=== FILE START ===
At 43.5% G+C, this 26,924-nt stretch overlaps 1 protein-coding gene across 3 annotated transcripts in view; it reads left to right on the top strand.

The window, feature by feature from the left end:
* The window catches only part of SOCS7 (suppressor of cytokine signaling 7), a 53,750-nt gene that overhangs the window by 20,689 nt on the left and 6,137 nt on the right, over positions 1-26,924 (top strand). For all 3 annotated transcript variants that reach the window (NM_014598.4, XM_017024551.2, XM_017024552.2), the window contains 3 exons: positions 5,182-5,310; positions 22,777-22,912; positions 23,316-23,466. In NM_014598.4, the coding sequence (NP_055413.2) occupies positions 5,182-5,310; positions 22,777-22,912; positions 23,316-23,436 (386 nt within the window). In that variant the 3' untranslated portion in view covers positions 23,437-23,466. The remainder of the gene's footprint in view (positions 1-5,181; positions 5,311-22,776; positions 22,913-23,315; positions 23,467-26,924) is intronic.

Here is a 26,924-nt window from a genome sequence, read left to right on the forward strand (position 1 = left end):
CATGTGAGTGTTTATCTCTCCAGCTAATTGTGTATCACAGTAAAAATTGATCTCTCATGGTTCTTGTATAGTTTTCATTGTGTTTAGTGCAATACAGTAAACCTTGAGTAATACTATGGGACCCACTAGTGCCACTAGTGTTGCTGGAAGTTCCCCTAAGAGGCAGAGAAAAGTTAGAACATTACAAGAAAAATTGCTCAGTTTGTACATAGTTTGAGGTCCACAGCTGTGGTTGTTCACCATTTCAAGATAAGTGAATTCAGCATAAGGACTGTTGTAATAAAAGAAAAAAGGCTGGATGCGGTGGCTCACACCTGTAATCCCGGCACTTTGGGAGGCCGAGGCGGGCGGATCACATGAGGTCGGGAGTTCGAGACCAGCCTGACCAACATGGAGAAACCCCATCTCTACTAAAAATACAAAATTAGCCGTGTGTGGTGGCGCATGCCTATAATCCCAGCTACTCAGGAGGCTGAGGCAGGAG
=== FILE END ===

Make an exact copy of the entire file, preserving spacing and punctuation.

At 43.5% G+C, this 26,924-nt stretch overlaps 1 protein-coding gene across 3 annotated transcripts in view; it reads left to right on the top strand.

The window, feature by feature from the left end:
* The window catches only part of SOCS7 (suppressor of cytokine signaling 7), a 53,750-nt gene that overhangs the window by 20,689 nt on the left and 6,137 nt on the right, over positions 1-26,924 (top strand). For all 3 annotated transcript variants that reach the window (NM_014598.4, XM_017024551.2, XM_017024552.2), the window contains 3 exons: positions 5,182-5,310; positions 22,777-22,912; positions 23,316-23,466. In NM_014598.4, the coding sequence (NP_055413.2) occupies positions 5,182-5,310; positions 22,777-22,912; positions 23,316-23,436 (386 nt within the window). In that variant the 3' untranslated portion in view covers positions 23,437-23,466. The remainder of the gene's footprint in view (positions 1-5,181; positions 5,311-22,776; positions 22,913-23,315; positions 23,467-26,924) is intronic.

Here is a 26,924-nt window from a genome sequence, read left to right on the forward strand (position 1 = left end):
CATGTGAGTGTTTATCTCTCCAGCTAATTGTGTATCACAGTAAAAATTGATCTCTCATGGTTCTTGTATAGTTTTCATTGTGTTTAGTGCAATACAGTAAACCTTGAGTAATACTATGGGACCCACTAGTGCCACTAGTGTTGCTGGAAGTTCCCCTAAGAGGCAGAGAAAAGTTAGAACATTACAAGAAAAATTGCTCAGTTTGTACATAGTTTGAGGTCCACAGCTGTGGTTGTTCACCATTTCAAGATAAGTGAATTCAGCATAAGGACTGTTGTAATAAAAGAAAAAAGGCTGGATGCGGTGGCTCACACCTGTAATCCCGGCACTTTGGGAGGCCGAGGCGGGCGGATCACATGAGGTCGGGAGTTCGAGACCAGCCTGACCAACATGGAGAAACCCCATCTCTACTAAAAATACAAAATTAGCCGTGTGTGGTGGCGCATGCCTATAATCCCAGCTACTCAGGAGGCTGAGGCAGGAG